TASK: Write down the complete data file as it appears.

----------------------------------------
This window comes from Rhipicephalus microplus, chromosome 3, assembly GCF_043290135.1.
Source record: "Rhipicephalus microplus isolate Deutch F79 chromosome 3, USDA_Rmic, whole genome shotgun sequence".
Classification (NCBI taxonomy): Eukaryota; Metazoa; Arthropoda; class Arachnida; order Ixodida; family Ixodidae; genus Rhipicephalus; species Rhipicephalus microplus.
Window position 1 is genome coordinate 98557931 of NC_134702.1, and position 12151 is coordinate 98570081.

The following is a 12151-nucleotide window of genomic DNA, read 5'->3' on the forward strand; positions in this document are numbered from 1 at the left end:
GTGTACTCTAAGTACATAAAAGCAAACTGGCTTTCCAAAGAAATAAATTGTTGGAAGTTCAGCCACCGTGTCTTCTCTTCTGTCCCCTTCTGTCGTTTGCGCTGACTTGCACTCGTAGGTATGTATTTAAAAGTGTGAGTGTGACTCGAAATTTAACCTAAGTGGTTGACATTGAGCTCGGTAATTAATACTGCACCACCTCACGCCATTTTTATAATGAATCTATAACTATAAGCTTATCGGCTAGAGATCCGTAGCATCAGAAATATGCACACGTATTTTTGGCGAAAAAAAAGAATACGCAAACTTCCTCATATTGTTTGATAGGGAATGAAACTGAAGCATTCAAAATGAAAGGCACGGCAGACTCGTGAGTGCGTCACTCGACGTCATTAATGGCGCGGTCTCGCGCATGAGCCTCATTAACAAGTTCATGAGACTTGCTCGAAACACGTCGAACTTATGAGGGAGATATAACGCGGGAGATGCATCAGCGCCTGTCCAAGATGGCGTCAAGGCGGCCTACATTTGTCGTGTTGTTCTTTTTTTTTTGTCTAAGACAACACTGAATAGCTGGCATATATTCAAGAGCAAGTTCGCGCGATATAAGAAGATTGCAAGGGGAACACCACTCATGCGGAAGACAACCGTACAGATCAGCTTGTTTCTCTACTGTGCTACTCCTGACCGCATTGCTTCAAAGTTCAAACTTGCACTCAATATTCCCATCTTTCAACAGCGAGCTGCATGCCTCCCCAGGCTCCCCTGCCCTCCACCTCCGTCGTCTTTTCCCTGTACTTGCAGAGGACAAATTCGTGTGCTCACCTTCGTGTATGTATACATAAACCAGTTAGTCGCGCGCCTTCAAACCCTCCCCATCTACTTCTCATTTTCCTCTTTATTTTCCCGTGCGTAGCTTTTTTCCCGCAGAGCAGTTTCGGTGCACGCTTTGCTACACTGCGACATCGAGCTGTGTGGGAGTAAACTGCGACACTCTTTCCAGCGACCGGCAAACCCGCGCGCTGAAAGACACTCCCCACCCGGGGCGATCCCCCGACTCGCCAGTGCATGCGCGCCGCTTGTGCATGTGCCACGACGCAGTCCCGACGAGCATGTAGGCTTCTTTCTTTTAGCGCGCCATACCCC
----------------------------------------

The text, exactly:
This window comes from Rhipicephalus microplus, chromosome 3, assembly GCF_043290135.1.
Source record: "Rhipicephalus microplus isolate Deutch F79 chromosome 3, USDA_Rmic, whole genome shotgun sequence".
Classification (NCBI taxonomy): Eukaryota; Metazoa; Arthropoda; class Arachnida; order Ixodida; family Ixodidae; genus Rhipicephalus; species Rhipicephalus microplus.
Window position 1 is genome coordinate 98557931 of NC_134702.1, and position 12151 is coordinate 98570081.

The following is a 12151-nucleotide window of genomic DNA, read 5'->3' on the forward strand; positions in this document are numbered from 1 at the left end:
GTGTACTCTAAGTACATAAAAGCAAACTGGCTTTCCAAAGAAATAAATTGTTGGAAGTTCAGCCACCGTGTCTTCTCTTCTGTCCCCTTCTGTCGTTTGCGCTGACTTGCACTCGTAGGTATGTATTTAAAAGTGTGAGTGTGACTCGAAATTTAACCTAAGTGGTTGACATTGAGCTCGGTAATTAATACTGCACCACCTCACGCCATTTTTATAATGAATCTATAACTATAAGCTTATCGGCTAGAGATCCGTAGCATCAGAAATATGCACACGTATTTTTGGCGAAAAAAAAGAATACGCAAACTTCCTCATATTGTTTGATAGGGAATGAAACTGAAGCATTCAAAATGAAAGGCACGGCAGACTCGTGAGTGCGTCACTCGACGTCATTAATGGCGCGGTCTCGCGCATGAGCCTCATTAACAAGTTCATGAGACTTGCTCGAAACACGTCGAACTTATGAGGGAGATATAACGCGGGAGATGCATCAGCGCCTGTCCAAGATGGCGTCAAGGCGGCCTACATTTGTCGTGTTGTTCTTTTTTTTTTGTCTAAGACAACACTGAATAGCTGGCATATATTCAAGAGCAAGTTCGCGCGATATAAGAAGATTGCAAGGGGAACACCACTCATGCGGAAGACAACCGTACAGATCAGCTTGTTTCTCTACTGTGCTACTCCTGACCGCATTGCTTCAAAGTTCAAACTTGCACTCAATATTCCCATCTTTCAACAGCGAGCTGCATGCCTCCCCAGGCTCCCCTGCCCTCCACCTCCGTCGTCTTTTCCCTGTACTTGCAGAGGACAAATTCGTGTGCTCACCTTCGTGTATGTATACATAAACCAGTTAGTCGCGCGCCTTCAAACCCTCCCCATCTACTTCTCATTTTCCTCTTTATTTTCCCGTGCGTAGCTTTTTTCCCGCAGAGCAGTTTCGGTGCACGCTTTGCTACACTGCGACATCGAGCTGTGTGGGAGTAAACTGCGACACTCTTTCCAGCGACCGGCAAACCCGCGCGCTGAAAGACACTCCCCACCCGGGGCGATCCCCCGACTCGCCAGTGCATGCGCGCCGCTTGTGCATGTGCCACGACGCAGTCCCGACGAGCATGTAGGCTTCTTTCTTTTAGCGCGCCATACCCC